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Cardiovasc Res. 2000 Aug 18;47(3):446-56.

Status of myocardial antioxidants in ischemia-reperfusion injury.

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  • 1Institute of Cardiovascular Sciences, St. Boniface General Hospital Research Centre, 351 Tache Ave., Manitoba, R2H 2A6, Winnipeg, Canada. cvso@sbrc.umanitoba.ca

Abstract

BACKGROUND:

Myocardial ischemia-reperfusion represents a clinically relevant problem associated with thrombolysis, angioplasty and coronary bypass surgery. Injury of myocardium due to ischemia-reperfusion includes cardiac contractile dysfunction, arrhythmias as well as irreversible myocyte damage. These changes are considered to be the consequence of imbalance between the formation of oxidants and the availability of endogenous antioxidants in the heart.

OBSERVATIONS:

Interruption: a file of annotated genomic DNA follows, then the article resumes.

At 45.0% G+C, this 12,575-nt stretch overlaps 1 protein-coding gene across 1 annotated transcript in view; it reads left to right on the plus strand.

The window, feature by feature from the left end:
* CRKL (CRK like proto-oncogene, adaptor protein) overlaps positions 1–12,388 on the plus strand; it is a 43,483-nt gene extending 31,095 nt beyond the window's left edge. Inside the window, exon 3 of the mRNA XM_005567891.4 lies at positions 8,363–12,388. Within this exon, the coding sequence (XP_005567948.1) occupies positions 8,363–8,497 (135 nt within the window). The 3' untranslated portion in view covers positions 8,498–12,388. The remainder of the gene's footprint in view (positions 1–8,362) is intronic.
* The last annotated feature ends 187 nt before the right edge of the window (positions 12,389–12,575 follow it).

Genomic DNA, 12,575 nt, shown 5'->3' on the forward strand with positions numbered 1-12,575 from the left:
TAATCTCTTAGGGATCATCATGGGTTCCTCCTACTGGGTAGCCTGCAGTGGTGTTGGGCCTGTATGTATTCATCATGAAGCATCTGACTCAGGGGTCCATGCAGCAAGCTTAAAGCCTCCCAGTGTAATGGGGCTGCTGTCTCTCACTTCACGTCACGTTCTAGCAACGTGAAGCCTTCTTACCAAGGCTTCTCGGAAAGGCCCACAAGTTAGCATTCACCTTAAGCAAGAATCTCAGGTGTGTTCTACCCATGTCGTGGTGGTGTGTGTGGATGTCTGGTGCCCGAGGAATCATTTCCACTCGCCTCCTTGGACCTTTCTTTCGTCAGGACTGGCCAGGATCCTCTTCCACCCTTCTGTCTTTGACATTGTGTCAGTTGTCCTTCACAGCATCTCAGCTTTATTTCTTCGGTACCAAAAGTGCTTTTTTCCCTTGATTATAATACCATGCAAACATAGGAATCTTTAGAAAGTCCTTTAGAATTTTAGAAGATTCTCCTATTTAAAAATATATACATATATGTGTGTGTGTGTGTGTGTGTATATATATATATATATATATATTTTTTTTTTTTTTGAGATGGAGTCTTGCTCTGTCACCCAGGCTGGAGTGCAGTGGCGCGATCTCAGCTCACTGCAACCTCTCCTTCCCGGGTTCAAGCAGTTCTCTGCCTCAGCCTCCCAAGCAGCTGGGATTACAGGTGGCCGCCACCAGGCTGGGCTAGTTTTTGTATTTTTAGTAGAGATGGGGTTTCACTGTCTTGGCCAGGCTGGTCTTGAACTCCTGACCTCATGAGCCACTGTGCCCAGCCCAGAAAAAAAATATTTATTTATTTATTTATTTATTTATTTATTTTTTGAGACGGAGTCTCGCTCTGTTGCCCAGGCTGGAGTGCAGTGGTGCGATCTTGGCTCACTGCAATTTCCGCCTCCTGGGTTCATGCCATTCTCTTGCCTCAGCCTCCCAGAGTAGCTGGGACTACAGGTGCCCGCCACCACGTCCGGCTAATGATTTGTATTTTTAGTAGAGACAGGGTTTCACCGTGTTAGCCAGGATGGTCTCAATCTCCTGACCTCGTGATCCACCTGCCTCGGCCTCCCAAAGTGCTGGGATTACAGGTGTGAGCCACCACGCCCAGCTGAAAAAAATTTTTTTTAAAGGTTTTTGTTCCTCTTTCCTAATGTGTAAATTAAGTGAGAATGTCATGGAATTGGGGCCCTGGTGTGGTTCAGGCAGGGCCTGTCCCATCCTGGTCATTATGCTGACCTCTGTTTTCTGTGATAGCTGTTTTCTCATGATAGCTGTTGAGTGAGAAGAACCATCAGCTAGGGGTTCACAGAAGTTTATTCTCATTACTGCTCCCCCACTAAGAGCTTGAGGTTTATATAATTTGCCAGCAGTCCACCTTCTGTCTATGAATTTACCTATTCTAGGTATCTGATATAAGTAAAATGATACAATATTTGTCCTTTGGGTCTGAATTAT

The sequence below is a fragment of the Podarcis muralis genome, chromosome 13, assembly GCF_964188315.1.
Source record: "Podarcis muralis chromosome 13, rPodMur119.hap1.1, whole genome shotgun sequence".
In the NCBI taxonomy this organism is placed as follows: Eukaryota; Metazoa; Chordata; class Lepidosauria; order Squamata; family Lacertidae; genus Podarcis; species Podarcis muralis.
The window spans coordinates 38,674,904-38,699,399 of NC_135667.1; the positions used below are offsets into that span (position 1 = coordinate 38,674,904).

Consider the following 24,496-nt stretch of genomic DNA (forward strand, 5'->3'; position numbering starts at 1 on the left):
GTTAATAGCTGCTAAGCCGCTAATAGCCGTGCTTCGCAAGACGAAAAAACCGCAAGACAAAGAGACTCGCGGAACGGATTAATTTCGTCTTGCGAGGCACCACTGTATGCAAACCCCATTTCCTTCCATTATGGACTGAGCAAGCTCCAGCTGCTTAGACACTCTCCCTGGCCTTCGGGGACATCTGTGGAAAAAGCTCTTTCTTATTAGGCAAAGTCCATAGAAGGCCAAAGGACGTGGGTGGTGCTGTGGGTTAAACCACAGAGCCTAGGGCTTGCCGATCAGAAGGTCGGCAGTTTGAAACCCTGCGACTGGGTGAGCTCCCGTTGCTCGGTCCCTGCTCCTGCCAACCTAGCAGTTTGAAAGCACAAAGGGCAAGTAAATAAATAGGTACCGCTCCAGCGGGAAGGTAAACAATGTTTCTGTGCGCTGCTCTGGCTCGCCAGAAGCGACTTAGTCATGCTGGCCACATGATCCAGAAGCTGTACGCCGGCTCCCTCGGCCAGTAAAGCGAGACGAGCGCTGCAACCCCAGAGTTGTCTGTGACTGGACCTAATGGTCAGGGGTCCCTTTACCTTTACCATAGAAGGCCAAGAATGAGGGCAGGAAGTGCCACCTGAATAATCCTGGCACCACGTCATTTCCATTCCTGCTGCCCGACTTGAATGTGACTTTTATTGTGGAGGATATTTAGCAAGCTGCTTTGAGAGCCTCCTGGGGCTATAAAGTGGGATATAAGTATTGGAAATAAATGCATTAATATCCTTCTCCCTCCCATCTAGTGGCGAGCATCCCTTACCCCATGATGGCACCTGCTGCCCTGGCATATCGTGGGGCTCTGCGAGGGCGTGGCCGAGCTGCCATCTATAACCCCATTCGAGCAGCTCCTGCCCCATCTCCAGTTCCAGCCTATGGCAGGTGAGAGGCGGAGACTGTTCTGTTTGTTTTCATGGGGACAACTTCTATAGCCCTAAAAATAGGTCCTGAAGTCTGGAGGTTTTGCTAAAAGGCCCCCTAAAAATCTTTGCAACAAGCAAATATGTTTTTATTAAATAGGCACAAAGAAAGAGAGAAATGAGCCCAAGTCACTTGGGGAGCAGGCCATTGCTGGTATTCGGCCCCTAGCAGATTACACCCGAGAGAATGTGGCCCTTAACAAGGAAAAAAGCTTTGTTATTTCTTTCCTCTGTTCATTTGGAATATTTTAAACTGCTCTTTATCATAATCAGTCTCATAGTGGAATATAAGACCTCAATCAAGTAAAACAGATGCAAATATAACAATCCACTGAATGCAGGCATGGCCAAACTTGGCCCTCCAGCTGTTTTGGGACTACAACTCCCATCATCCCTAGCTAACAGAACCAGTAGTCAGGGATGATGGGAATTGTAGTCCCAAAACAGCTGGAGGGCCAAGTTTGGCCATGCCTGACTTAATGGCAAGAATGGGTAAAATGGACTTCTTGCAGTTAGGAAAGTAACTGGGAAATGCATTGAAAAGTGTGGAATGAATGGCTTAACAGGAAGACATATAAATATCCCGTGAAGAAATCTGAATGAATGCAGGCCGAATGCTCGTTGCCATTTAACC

An increase in the formation of reactive oxygen species during ischemia-reperfusion and the adverse effects of oxyradicals on myocardium have now been well established by both direct and indirect measurements. Although several experimental studies as well as clinical trials have demonstrated the cardioprotective effects of antioxidants, some studies have failed to substantiate the results. Nonetheless, it is becoming evident that some of the endogenous antioxidants such as glutathione peroxidase, superoxide dismutase, and catalase act as a primary defense mechanism whereas the others including vitamin E may play a secondary role for attenuating the ischemia-reperfusion injury. The importance of various endogenous antioxidants in suppressing oxidative stress is evident from the depression in their activities and the inhibition of cardiac alterations which they produce during ischemia-reperfusion injury. The effects of an antioxidant thiol containing compound, N-acetylcysteine, and ischemic preconditioning were shown to be similar in preventing changes in the ischemic-reperfused hearts.

CONCLUSIONS:

The available evidence support the role of oxidative stress in ischemia-reperfusion injury and emphasize the importance of antioxidant mechanisms in cardioprotection.

PMID:
10963718
[PubMed - indexed for MEDLINE]
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